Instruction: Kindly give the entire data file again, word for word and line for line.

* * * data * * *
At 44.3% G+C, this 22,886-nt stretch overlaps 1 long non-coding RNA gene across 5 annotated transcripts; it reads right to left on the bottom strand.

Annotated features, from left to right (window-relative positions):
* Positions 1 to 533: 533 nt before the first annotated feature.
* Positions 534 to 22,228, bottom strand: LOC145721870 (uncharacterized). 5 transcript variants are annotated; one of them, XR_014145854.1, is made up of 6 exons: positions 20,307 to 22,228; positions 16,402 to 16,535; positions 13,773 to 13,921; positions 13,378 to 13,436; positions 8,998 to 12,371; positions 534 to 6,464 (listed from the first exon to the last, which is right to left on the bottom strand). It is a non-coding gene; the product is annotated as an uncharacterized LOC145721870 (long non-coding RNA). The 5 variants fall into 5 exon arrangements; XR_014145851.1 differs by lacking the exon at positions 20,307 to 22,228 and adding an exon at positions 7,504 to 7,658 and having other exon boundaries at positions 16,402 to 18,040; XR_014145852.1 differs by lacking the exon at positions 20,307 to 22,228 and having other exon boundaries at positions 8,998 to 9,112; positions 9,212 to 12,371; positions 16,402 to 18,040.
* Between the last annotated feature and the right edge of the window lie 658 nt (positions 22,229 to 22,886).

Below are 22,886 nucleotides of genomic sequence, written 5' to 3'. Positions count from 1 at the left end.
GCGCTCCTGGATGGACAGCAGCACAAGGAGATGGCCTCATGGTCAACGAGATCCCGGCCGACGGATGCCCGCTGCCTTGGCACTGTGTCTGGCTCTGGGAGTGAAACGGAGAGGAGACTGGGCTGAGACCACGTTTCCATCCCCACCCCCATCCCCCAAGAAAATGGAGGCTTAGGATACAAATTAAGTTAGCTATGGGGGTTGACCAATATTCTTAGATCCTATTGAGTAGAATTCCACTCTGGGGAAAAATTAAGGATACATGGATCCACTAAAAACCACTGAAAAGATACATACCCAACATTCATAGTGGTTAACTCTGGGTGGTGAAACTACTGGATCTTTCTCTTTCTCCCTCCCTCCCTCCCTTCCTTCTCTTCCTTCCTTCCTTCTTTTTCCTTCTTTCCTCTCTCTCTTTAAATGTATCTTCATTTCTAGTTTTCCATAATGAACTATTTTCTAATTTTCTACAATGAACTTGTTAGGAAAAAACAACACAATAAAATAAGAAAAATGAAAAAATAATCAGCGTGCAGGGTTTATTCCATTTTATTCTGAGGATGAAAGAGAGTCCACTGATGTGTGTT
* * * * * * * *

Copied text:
At 44.3% G+C, this 22,886-nt stretch overlaps 1 long non-coding RNA gene across 5 annotated transcripts; it reads right to left on the bottom strand.

Annotated features, from left to right (window-relative positions):
* Positions 1 to 533: 533 nt before the first annotated feature.
* Positions 534 to 22,228, bottom strand: LOC145721870 (uncharacterized). 5 transcript variants are annotated; one of them, XR_014145854.1, is made up of 6 exons: positions 20,307 to 22,228; positions 16,402 to 16,535; positions 13,773 to 13,921; positions 13,378 to 13,436; positions 8,998 to 12,371; positions 534 to 6,464 (listed from the first exon to the last, which is right to left on the bottom strand). It is a non-coding gene; the product is annotated as an uncharacterized LOC145721870 (long non-coding RNA). The 5 variants fall into 5 exon arrangements; XR_014145851.1 differs by lacking the exon at positions 20,307 to 22,228 and adding an exon at positions 7,504 to 7,658 and having other exon boundaries at positions 16,402 to 18,040; XR_014145852.1 differs by lacking the exon at positions 20,307 to 22,228 and having other exon boundaries at positions 8,998 to 9,112; positions 9,212 to 12,371; positions 16,402 to 18,040.
* Between the last annotated feature and the right edge of the window lie 658 nt (positions 22,229 to 22,886).

Below are 22,886 nucleotides of genomic sequence, written 5' to 3'. Positions count from 1 at the left end.
GCGCTCCTGGATGGACAGCAGCACAAGGAGATGGCCTCATGGTCAACGAGATCCCGGCCGACGGATGCCCGCTGCCTTGGCACTGTGTCTGGCTCTGGGAGTGAAACGGAGAGGAGACTGGGCTGAGACCACGTTTCCATCCCCACCCCCATCCCCCAAGAAAATGGAGGCTTAGGATACAAATTAAGTTAGCTATGGGGGTTGACCAATATTCTTAGATCCTATTGAGTAGAATTCCACTCTGGGGAAAAATTAAGGATACATGGATCCACTAAAAACCACTGAAAAGATACATACCCAACATTCATAGTGGTTAACTCTGGGTGGTGAAACTACTGGATCTTTCTCTTTCTCCCTCCCTCCCTCCCTTCCTTCTCTTCCTTCCTTCCTTCTTTTTCCTTCTTTCCTCTCTCTCTTTAAATGTATCTTCATTTCTAGTTTTCCATAATGAACTATTTTCTAATTTTCTACAATGAACTTGTTAGGAAAAAACAACACAATAAAATAAGAAAAATGAAAAAATAATCAGCGTGCAGGGTTTATTCCATTTTATTCTGAGGATGAAAGAGAGTCCACTGATGTGTGTT